Understanding the Polar and Equatorial Temperature Differences on Planets

In summary, the poles on Earth are cold and frozen while the equator is warm and humid. This is mainly due to the sun's exposure and the geometry of the Earth. The poles cannot receive more energy than the equator without tilting the entire planet. It is possible for the poles to become warm, but this would require a change in the planet's axial tilt. The current global warming trend may lead to warmer poles, but the equator will always be warm due to its direct exposure to the sun. The universe's expansion does not affect the gravitational forces that keep our solar system together and will not cause significant changes in the Earth's distance from the sun.
  • #1
Liam A
4
1
on earth, we have the poles being very cold and mostly frozen, while the equator is very warm and humid.
i would like to know specifically what causes this. i know it is partially because of their exposure to the sun, but i'd like to know some of the details and factors involved.
i'd also like to know if the process could be reversed, as in the poles would be warm or at least moderate temperature, while the equator of the planet was frozen? if so, how and why?
 
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  • #2
It's mostly the sun. Geometry is the biggest factor here. One square mile of sunlight falls on about one square mile at the equator because it's head on, but at the extreme tangent angles of the poles, that same square mile of sunlight gets spread out over many times more area at the poles.

You can't have poles get more energy than the equator without tilting the entire planet. Uranus has occasions when the poles are warmer than the equator.
 
  • #3
Liam A said:
on earth, we have the poles being very cold and mostly frozen, while the equator is very warm and humid.
i would like to know specifically what causes this. i know it is partially because of their exposure to the sun, but i'd like to know some of the details and factors involved.
i'd also like to know if the process could be reversed, as in the poles would be warm or at least moderate temperature, while the equator of the planet was frozen? if so, how and why?
Earth's poles have not always been frozen. Just over 2.58 million years ago the poles were ice-free. In fact, during the majority of Earth's history the poles have been ice-free. There have been five major ice-ages when the poles have been locked in ice. We are currently experiencing the fifth ice-age, for the last 2.58 million years.

The poles will always be colder than the equator, because the poles receive the least amount of sunlight. The only way to change that is to change the planet's axial tilt.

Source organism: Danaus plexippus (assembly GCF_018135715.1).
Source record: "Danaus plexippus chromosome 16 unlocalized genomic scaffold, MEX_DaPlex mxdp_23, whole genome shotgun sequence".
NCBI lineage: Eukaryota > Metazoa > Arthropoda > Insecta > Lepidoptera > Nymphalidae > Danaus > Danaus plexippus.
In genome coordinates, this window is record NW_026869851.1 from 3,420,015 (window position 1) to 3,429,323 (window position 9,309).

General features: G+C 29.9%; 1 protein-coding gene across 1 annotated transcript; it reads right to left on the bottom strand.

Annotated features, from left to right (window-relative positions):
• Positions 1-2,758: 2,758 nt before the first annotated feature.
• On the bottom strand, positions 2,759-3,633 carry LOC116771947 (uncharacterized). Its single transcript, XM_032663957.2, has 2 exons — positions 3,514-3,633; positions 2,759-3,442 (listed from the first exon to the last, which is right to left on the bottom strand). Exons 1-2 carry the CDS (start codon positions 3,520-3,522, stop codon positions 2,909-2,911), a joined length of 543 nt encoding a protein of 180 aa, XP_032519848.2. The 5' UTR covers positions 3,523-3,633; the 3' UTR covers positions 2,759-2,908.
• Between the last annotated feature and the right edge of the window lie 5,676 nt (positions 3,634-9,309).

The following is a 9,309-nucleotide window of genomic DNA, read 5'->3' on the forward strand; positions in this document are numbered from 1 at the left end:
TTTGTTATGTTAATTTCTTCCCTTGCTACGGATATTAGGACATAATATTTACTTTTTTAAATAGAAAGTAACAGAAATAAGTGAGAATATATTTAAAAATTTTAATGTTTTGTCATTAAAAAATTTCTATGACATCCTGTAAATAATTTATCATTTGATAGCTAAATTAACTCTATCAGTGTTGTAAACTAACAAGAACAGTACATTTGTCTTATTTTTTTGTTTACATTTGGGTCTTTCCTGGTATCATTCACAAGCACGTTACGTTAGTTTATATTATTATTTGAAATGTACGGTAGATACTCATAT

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  • #4
Hello
at the moment our planet is on the path of global warming, so possible that poles will be warm.Equater can't be cold because equater has enough warm from sun. Since the universe is expanding, our planet can keep away from sun, but it is will be insignificantly.
I hope I can help you.:smile:
P.S. I'm sorry for any errors in the text.
 
  • #5
Mary Space said:
...Since the universe is expanding, our planet can keep away from sun ...
The Universe expanding is not applicable to gravitationally bound systems like the solar system.
The force of gravity holding things together completely eliminates expansion.
Even clusters of galaxies remain bound by gravity.
Furthermore the expansion is only detectable over the vast cosmological scale, a star system is tiny compared to that.
Even in empty intergalactic space, a volume the size of the solar system would take a very long time to noticeably expand.
 
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  • #6
Yes, maybe you are right.
 
  • #7
Mary Space said:
Yes, maybe you are right.
He was not offering this as an opinion but as accepted fact based on empirical evidence, so there is no "maybe" here.
 
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1. Can a planet's poles be warm?

Yes, it is possible for a planet's poles to be warm. While we typically associate the poles with ice and freezing temperatures, there are several factors that can cause the poles to have warmer temperatures.

2. What factors contribute to warm poles on a planet?

One factor is the tilt of the planet's axis. If a planet's axis is tilted, it can cause one pole to receive more direct sunlight, leading to warmer temperatures. Another factor is the planet's atmosphere, which can trap heat and warm up the poles.

3. Are there any planets with warm poles in our solar system?

Yes, there are a few planets in our solar system with warm poles. For example, both Venus and Mars have tilted axes that contribute to warmer poles. Additionally, Venus has a thick atmosphere that traps heat, leading to higher temperatures at the poles.

4. Can human activity affect the warmth of a planet's poles?

Yes, human activity can have an impact on the warmth of a planet's poles. The burning of fossil fuels and other human activities release greenhouse gases into the atmosphere, which can contribute to warming at the poles and other regions of the planet.

5. How can studying warm poles on other planets help us understand climate change on Earth?

Studying warm poles on other planets can provide valuable insights into the effects of changing climate and atmospheric conditions. By understanding how other factors, such as tilt and atmosphere, can impact pole temperatures, we can gain a better understanding of how these factors may be affecting Earth's climate and polar regions.

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